#1
Hey guys, i Picked up the guitar about 5 years ago and have learned from experience the feelings around the fret board with learning some most basic chords, major, minor, diminished and augmented chords and learn the simple major and minor pentatonic scales for soloing (blues, country, etc.) . I was able to join my high school jazz band and got experience playing with a band, so more or less of the word, i got quite a lot of ear training. I'm now currently a music major (brass major at the moment) at a local community collage and taken basic music theory, piano classes, and other music related classes. I always played guitar but i have never made a lesson plan for "technically" learning guitar. I talk to guitar majors at the collage but, its difficult to understand their lesson plans because they go though books and just "roll" with what their told to do with lack of definition on what they work on. I'm trying to teach myself to be more fluent on the guitar. So i was wondering...
What do you guys do for your lesson plan to become better guitarists?
What are some great method books to pick up to learn?
If not method books, any tips, common problems, constant training do you fellow players do in your practices?
I'm planning a lesson plan to learn classical guitar and jazz, day on and off each subject. Build a solid foundation to learn the fret board in a organized fashion. I also plan to start next week and the only plan i have is 30 mins to learn "positions", (if you guys can link me in the right direction also i would appreciate it) chords, inversions, modes, scales, and soloing. 30 mins working on sheet music. If any information, recommendations, etc. is greatly appreciated.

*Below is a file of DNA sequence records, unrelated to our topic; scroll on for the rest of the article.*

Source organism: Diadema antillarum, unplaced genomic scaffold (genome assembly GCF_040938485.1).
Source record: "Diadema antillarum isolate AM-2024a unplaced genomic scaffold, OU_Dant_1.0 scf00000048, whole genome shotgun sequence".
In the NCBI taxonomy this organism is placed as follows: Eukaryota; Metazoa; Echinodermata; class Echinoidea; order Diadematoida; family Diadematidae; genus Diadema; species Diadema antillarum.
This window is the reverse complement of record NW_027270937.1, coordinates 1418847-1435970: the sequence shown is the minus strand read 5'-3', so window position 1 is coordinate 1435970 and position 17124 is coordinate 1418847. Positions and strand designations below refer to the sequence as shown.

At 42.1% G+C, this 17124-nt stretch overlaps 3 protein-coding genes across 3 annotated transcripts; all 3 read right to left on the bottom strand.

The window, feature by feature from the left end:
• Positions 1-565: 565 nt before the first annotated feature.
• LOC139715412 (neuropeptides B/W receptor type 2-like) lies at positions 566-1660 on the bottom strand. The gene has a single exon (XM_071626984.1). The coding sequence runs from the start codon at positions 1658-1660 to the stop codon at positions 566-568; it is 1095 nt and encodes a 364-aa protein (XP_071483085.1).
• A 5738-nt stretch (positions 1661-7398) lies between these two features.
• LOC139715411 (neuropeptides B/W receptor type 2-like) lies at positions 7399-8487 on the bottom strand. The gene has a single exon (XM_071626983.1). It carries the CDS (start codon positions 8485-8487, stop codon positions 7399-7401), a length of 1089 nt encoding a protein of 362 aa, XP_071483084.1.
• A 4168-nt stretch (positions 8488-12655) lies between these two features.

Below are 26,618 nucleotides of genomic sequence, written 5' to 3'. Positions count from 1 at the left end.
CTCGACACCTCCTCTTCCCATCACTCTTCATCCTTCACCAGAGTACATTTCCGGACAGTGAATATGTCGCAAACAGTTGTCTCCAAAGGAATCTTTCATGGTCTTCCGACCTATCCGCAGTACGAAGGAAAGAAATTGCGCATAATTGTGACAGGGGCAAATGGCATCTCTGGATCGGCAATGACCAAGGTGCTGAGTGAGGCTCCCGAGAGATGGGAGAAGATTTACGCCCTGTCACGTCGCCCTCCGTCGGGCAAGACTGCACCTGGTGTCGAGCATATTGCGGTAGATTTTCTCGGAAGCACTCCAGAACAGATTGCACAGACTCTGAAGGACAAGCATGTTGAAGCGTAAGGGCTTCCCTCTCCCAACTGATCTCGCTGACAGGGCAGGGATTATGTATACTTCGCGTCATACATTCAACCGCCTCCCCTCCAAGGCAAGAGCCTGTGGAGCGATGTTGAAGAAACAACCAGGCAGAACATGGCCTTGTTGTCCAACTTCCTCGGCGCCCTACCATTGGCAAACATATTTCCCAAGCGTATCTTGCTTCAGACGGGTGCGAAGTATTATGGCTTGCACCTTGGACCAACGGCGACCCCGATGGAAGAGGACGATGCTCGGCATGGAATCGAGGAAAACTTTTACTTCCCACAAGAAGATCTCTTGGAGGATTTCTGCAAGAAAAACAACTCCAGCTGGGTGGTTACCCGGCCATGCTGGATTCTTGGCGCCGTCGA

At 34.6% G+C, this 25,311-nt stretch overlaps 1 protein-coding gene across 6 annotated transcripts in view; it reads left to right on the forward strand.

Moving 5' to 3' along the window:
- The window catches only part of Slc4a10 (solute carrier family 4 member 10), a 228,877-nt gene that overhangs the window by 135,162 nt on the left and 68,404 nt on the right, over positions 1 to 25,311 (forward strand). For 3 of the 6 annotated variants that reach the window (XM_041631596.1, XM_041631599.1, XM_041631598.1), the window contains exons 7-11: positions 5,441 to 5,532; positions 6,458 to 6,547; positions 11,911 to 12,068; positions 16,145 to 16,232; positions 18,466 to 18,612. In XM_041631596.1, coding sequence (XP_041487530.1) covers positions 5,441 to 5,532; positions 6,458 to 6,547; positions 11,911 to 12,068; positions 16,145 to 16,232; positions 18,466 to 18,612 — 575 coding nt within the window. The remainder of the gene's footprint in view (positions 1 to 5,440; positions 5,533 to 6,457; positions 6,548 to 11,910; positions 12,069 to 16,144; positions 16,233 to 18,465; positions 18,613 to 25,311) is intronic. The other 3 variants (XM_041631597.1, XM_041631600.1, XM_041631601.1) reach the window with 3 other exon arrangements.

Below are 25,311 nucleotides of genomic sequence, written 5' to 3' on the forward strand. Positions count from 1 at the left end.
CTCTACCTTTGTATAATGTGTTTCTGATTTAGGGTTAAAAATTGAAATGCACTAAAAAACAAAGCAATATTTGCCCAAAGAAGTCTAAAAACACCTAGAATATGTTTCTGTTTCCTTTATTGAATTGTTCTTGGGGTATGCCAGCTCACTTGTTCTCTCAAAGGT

Vise versa, if anyone has any music theory related questions, i would be glad to answer them
Rock on!
P.S. the less the cost, the better.
#2
Don't learn positions; instead learn the intervals of any scale. Modes are only useful if you understand the difference between modal tonal music. I assume since you know about basic theory, you can form most chords and/or inversions, correct?

It honestly sounds like to me that you need to focus on learning the notes of the guitar, things like bending, tapping (don't use overuse), sweeping (if you overuse this, you're a douche), etc. You should have things like chord construction, intervals of scales, etc. (basically some music theory) already down. So, I'd say you should focus on technique, and possibly composition, above most other things.

Edit:
Since you said you want to learn Jazz and Classical, here 's something on the Jazz side. Here's more on Jazz.
Last edited by crazysam23_Atax at May 7, 2013,
#3
just listen to music you like and learn to play it. all of it. understand every instrument.

the amount of knowledge you can get from textbooks is limited inherently by the knowledge of the author of the book - the amount of knowledge you can gain from understanding the language of your inspirations is infinitely more encapsulating, fascinating, and efficient.
modes are a social construct
#4
Well, I'd imagine the knowledge base of Kostka and Payne is more than anyone posting here could ever hope to amass, let alone write down.

BUT a theory textbook doesn't do much good without a teacher, ear training, and enjoyment of classical-era music. You can learn some stuff, of course, but if you want to self-teach that rigorously be aware it will take a serious time commitment.

When it comes to understanding music, what matters most is that you understand real music. Learning new ideas should go hand-in-hand with hearing them when you turn on the radio, or go to a concert. It means playing through rudimentary concepts on your instrument and learning music that uses those concepts. It means writing music with those concepts and expanding on them as your ear leads you.

And if you want to learn classical music, you'll need a teacher. It's just too technically intense to get much out of without somebody rapping your knuckles when you let a note buzz out. Jazz is less intense technically, but takes a fair bit of theory to really get inside (unless you want to spend 20 years doing transcriptions to get it "by ear").